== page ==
It’s no secret that March of 2020 threw companies big and small, into states of pure confusion. Covid-19 sent everyone home as everyone tried to figure out what was going on, how to keep safe, and maintain their daily work life amidst a sea of rising doubt.
So it went: stimulus checks came, Zoom meetings became bountiful, and kitchen tables became the center of the classroom. It’s been two years since the coronavirus drastically changed the way individuals work. Recent college graduates only know about online internships and remote jobs, employees who did go back to work are wearing masks and proceed with caution, and FAANG companies with infrastructure for thousands on corporate campuses are all left nearly empty. Some companies took the leap. Famously, Spotify announced they would let employees choose their work preferences from now on, creating a culture of teams in person and online. As most individuals have now settled into new practices and normalcy is changed, one can ask where is the future of work going? How will software development teams work from here on out?
From the onset, it seemed that organizations tried to just work as they always had - the same number of team meetings and known management practices. GitHub’s annual Octoverse report on software developer metrics from 2020 however, showed that developers were quickly moving toward burnout type numbers. While there was an influx of issues committed to GitHub, these numbers aren't necessarily a sign of more productive work, due to the number of bugs found or broken code logged in between. If anything, software developers were spending more time than usual working on assignments due to the stressor of at-home life and trying to balance it with their work.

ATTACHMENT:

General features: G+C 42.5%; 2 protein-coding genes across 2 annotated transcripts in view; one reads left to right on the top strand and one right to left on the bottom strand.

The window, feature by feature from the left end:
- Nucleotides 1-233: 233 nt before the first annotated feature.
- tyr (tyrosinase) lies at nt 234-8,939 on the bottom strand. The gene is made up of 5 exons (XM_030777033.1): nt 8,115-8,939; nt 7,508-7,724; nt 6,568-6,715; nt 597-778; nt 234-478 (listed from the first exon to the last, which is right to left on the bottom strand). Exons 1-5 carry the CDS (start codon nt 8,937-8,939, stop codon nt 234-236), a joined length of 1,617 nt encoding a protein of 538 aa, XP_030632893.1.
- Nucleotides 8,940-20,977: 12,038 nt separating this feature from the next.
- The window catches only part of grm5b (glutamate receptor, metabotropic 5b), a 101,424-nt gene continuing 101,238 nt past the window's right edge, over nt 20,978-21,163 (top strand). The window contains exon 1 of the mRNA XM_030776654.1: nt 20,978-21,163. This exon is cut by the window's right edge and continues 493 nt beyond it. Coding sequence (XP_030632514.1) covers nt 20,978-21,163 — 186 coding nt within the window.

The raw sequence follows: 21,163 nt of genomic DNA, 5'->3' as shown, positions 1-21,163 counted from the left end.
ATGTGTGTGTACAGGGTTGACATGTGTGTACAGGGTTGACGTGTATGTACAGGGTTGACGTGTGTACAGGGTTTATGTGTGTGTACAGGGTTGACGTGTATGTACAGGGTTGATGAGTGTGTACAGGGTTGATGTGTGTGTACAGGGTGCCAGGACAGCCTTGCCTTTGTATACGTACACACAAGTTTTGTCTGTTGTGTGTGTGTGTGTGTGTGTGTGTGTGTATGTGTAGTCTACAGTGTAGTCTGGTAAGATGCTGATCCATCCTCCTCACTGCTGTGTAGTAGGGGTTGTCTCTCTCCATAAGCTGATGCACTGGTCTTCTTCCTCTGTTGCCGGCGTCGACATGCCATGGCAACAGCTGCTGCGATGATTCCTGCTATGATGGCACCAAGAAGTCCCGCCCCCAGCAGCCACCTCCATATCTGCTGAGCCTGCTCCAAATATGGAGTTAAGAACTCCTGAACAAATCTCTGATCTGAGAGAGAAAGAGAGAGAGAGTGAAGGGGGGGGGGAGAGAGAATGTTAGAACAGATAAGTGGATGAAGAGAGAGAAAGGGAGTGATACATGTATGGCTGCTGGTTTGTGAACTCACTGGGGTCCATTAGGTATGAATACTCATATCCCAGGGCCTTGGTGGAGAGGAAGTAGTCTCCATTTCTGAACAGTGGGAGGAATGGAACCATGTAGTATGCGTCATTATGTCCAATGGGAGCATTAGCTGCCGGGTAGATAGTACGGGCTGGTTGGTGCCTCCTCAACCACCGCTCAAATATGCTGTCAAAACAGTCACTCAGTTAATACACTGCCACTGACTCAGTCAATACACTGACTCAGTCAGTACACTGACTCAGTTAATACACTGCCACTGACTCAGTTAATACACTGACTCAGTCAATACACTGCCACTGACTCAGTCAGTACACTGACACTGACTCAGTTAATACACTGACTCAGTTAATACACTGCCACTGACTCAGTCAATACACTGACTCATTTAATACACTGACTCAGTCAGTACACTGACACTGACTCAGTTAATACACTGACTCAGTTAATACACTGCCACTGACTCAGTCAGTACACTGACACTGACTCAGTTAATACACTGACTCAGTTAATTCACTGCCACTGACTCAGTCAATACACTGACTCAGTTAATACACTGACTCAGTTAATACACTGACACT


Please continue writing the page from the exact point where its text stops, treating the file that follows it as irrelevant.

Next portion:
A Microsoft report from late 2020 showed that “important team culture factors such as communication and social connection had been affected. For example, the simple phrase ‘[H]ow was your weekend?’ had become a subtle way to show peer support.” Teams also reported a 51% decrease in their communication with colleagues compared to the typical pre-pandemic workday. This is unsurprising and believing the dramatic shift wouldn’t affect work would be misguided. What companies had to execute in 2021 was how they were going to combat burnout, poor team morale, and coding cycles set askew from the pandemic.
Looking back two years later, how has work changed? For starters, many believe the future of work will continue to be asynchronous for software development teams.
A veteran Googler who’s worked on teams in various time zones, explains how asynchronous work could actually benefit software development teams. With asynchronous work, companies can hire the best talent from anywhere without the constraints of continents, simultaneously avoiding burnout as well as zoom/slack fatigue: Team members are assigned work and get it done on their terms, and with proper project management tools in place, the need for copious amounts of zoom calls spanning different time zones isn’t nearly as necessary.